If your sample contains proteins of interest that are <20 kDa, please download How to Detect Small Peptide Protocol that explains how to detect synthetic peptides using SDS-PAGE, including effective methods for Coomassie blue staining, silver staining, and electroblotting.
Tricine-based SDS-PAGE is used most commonly to separate proteins sized 1–100 kDa and is the electrophoretic system of choice for resolving proteins <30 kDa. Although visualizing small peptides using SDS-PAGE is challenging, Tris-tricine gels afford better resolution. However, if you simply want to detect the peptide, MS remains the most accurate method for confirming the identity of a peptide.
Small peptides bind to Coomassie brilliant blue less readily than do larger proteins. Therefore, smaller peptides are difficult to detect using Coomassie or silver staining. The additional sample could be loaded to allow peptides to be visualized on gels; changing the percentage of the gel will only help if you think that your peptide migrated out the gel. In this instance, the percentage of crosslinker in a regular 17% gel could be increased, and the pH of the resolving gel could be increased to 9.5 (compared with the normal 8.8). Finally, the addition of 4–8 M urea helps sharpen bands.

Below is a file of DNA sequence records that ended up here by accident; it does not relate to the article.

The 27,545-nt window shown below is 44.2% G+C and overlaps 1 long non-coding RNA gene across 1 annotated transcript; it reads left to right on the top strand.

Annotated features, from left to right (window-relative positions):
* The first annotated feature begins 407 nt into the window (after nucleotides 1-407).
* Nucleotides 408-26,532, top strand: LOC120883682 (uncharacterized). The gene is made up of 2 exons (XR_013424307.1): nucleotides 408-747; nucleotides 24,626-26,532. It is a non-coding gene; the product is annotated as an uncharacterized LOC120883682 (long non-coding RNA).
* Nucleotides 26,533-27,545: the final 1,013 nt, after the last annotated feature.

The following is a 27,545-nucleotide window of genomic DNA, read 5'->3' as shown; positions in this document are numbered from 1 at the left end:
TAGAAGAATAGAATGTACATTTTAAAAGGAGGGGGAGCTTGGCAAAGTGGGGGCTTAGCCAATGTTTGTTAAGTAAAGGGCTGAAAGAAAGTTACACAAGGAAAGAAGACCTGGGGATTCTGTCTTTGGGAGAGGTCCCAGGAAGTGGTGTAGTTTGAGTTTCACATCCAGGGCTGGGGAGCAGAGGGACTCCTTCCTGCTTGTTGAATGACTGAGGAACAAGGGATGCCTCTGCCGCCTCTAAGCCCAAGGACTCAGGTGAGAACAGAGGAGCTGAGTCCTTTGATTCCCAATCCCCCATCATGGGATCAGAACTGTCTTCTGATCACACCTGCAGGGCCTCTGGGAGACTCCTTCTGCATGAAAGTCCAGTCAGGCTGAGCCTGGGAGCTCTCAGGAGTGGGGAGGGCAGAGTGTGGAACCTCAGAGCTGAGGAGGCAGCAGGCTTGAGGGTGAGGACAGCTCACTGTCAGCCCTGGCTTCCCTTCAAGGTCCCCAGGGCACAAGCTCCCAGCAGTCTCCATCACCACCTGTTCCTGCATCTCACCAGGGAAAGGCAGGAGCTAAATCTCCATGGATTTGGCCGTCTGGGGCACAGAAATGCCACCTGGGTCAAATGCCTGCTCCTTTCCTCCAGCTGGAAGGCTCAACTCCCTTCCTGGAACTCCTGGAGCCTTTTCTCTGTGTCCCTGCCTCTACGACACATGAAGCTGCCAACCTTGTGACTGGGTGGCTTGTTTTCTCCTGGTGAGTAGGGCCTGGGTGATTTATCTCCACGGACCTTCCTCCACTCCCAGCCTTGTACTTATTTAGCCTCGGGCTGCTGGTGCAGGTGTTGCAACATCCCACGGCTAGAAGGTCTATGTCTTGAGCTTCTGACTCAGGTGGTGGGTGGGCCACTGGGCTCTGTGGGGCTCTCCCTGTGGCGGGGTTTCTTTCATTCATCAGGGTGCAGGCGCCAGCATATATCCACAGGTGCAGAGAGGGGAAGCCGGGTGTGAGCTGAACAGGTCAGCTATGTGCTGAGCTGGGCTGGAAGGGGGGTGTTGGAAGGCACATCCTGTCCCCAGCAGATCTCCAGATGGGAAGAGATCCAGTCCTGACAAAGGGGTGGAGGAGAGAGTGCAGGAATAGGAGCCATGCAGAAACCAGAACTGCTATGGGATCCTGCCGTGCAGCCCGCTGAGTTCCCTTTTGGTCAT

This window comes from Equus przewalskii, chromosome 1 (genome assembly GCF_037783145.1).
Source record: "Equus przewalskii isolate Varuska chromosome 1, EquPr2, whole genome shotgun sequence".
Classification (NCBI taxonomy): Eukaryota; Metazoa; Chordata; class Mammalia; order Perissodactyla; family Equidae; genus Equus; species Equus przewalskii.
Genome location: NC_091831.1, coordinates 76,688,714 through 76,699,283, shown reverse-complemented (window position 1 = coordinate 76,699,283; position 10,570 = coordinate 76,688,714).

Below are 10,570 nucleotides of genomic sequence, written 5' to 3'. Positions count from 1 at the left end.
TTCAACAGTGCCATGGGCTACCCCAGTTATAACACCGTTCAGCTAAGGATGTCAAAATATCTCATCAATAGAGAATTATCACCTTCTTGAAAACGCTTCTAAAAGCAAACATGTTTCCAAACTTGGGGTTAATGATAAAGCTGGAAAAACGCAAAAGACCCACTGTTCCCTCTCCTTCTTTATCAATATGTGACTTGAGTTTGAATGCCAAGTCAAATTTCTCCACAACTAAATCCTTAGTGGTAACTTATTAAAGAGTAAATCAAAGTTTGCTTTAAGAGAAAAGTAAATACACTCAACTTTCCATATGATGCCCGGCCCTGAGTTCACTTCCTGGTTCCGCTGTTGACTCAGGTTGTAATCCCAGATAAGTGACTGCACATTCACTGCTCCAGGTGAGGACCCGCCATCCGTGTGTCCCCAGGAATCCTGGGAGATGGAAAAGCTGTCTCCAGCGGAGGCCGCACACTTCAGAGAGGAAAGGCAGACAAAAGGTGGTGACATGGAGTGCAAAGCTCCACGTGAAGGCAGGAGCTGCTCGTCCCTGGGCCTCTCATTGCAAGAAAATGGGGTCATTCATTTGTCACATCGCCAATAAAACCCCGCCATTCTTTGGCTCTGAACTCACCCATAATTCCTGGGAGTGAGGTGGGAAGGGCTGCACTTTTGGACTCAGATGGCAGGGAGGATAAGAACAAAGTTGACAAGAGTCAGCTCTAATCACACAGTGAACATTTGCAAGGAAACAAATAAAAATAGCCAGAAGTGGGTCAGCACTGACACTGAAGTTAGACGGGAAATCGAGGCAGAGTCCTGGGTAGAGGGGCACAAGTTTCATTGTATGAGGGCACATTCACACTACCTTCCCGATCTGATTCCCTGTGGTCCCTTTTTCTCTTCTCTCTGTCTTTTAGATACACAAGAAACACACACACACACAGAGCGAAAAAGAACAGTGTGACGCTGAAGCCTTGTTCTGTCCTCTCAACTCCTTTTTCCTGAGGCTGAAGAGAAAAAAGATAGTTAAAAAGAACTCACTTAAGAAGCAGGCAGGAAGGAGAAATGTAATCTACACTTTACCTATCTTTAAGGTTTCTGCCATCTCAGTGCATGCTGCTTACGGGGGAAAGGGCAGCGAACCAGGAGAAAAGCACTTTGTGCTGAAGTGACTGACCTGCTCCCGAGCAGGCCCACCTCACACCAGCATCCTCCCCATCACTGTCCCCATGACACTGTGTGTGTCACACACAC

The use of Western blotting rather than gel staining is a far more sensitive detection method. However, the peptide might simply pass through the membrane during transfer. If you think this occurs, the experiment can be repeated using two pieces of membrane and a shorter transfer time (<1 hour at 200 mA). A membrane with a 0.2-μm pore size should be sufficient: although smaller pore sizes are available, they should not be necessary. An additional option would be to try semi-dry transfer for 15–20 minutes using the current density (mA/cm2) recommended for the apparatus. A short transfer time of 15 min works for most small peptides. If it is possible to plan, a control small peptide labeled with biotin could be synthesized to monitor the transfer process and assess the ability of the peptide to bind to the membrane using streptavidin-conjugated HRP.